Friday, February 19, 2010

The bridge between scientists and the society

This is one issue that I wanted to write about, since when I read one essay about the disadvantage scientists have when competing with all-so-sure politicians and policy-makers. I could never find the time to organize my ideas, but this week two articles came to my rescue: the first is an editorial at Science written by Peter Agre and Alan I. Leshner:
The ability of science to deliver on its promise of practical and timely solutions to the world's problems does not depend solely on research accomplishments but also on the receptivity of society to the implications of scientific discoveries. That receptivity depends on the public's attitude about what science is finding and on how it perceives the behavior of scientists themselves.

Inappropriate behavior by scientists also weakens the bridge between science and society, at times to a degree out of proportion to the incidents. Widely publicized examples of scientific misconduct, or even mere accusations of misconduct, can tarnish the image and diminish the credibility of the entire scientific enterprise. Likewise, undisclosed conflicts of interest, whether real or apparent, can call into question the integrity of the whole scientific community. Scientists also jeopardize the credibility of science by overinterpreting or misstating scientific facts. (...) Scientists should not tolerate threats to the integrity of science, whether they come from outside the scientific community or from within it.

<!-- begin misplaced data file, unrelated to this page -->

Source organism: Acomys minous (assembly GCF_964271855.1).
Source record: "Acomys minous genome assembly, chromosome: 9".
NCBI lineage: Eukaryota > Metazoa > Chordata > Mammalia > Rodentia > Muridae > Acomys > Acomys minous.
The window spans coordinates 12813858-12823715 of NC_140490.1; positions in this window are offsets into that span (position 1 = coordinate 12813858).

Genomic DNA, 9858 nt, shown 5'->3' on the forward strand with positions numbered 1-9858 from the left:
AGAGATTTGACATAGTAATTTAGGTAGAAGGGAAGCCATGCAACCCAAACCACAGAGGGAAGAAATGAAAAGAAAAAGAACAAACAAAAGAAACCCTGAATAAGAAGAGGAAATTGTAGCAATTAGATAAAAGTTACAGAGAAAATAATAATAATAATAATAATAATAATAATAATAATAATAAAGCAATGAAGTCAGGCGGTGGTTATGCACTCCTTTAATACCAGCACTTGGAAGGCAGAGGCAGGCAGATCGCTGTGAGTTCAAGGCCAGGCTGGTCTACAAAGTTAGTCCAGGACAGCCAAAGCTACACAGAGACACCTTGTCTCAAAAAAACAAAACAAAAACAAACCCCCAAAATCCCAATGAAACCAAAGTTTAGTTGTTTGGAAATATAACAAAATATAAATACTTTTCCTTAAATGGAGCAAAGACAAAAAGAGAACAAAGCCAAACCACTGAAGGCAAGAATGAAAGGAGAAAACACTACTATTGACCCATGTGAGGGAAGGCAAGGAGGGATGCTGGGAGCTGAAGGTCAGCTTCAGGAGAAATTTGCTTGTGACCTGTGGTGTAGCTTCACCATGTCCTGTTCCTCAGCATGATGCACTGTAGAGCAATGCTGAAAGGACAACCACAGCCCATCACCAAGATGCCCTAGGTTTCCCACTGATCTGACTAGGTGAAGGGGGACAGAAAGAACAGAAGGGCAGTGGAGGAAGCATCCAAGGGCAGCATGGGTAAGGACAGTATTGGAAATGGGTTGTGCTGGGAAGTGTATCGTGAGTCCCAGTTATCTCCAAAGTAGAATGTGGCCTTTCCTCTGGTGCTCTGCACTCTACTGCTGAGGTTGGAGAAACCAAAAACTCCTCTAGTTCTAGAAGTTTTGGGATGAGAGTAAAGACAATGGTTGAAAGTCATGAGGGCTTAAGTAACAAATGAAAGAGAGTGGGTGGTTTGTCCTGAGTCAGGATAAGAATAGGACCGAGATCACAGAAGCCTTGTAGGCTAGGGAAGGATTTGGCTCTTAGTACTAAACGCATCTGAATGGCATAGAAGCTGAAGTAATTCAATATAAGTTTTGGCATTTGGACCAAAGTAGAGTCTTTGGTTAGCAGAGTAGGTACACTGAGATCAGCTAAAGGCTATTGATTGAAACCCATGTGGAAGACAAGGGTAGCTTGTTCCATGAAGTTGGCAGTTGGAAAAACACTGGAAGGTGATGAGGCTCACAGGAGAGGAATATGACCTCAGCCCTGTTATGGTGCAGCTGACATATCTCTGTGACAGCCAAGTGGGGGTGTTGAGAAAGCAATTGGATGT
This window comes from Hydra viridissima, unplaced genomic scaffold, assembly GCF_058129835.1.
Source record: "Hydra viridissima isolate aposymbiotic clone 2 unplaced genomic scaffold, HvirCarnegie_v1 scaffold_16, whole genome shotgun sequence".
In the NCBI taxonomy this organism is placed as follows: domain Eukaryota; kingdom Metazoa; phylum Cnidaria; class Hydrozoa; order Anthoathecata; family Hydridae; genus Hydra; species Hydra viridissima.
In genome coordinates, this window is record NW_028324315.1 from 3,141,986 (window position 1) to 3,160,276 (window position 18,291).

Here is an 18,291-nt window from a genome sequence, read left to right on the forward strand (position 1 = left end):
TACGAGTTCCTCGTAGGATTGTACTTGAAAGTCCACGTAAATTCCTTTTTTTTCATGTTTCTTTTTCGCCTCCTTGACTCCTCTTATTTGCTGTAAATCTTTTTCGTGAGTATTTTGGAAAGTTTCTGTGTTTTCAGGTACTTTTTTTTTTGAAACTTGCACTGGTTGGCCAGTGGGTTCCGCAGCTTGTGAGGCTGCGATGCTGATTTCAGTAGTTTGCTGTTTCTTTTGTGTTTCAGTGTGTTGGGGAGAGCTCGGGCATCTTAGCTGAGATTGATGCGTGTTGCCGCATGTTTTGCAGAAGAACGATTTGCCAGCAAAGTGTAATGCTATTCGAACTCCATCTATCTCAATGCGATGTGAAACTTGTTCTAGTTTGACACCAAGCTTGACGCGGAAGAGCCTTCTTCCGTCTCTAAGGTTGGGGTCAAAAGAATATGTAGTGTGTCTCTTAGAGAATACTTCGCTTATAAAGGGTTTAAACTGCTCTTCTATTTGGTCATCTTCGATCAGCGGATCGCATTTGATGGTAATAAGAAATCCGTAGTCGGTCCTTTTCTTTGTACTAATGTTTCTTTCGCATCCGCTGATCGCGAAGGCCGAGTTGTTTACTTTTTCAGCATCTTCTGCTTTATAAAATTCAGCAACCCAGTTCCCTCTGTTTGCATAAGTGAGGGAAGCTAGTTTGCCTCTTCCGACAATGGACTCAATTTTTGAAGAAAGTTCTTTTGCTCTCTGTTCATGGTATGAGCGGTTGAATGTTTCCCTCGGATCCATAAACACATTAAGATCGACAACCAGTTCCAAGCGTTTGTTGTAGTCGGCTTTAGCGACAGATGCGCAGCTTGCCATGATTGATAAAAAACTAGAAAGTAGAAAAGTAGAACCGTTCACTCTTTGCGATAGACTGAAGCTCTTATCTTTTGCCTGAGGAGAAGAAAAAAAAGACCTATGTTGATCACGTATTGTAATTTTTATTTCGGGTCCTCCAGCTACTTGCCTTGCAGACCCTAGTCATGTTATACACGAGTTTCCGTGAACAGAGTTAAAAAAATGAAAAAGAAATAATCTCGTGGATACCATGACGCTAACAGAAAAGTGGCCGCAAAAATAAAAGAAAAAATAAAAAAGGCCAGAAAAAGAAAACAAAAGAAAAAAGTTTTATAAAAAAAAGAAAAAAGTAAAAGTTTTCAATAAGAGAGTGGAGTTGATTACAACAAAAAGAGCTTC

The second is a blog post at New Scientist penned by Michael Brooks:
Should scientists have a special voice when it comes to deciding government policy? Last night Robert May, the UK government's former chief scientific adviser, set out his views. The answer? No.

May, a former president of the Royal Society, reckons that the job of scientists is to lay out the scientific facts and - importantly - the uncertainties. After that, it's up to the public to decide what to do about them. Scientists can and should make their opinions clear - but only as citizens. Being a scientist doesn't give you the right to lord it over the rest of the population.

It's worth taking May seriously because he has a pedigree in this. He managed the UK's approach to using stem cells, and encouraged the scientists involved to simply lay out the facts and let the politicians do their job, rather than lobby for a particular outcome. The result was a decision that pleased British scientists and the British public.

In the US, where the spread of public opinion on the matter was no different from that in the UK, a perception that scientists wanted a particular outcome politicised the debate. This  undoubtedly contributed to the formation of very different laws on stem cell research in the United States, a legacy that crippled US science.
Of course we must defend our political convictions and engage with the public since, after all, we are also part of the society. But we must make it clear whether we are communicating as scientists or as citizens. Even as scientists, there are really just a few subjects where we can claim authority... Frustrating as it is, "credibility is scientist's to lose".

O Homem, que, nesta terra miserável, mora entre feras, sente inevitável necessidade de também ser fera.
The Man, that, in this miserable land, lives amongst the beasts, feels an irresistible necessity of becoming a beast himself. Augusto dos Anjos

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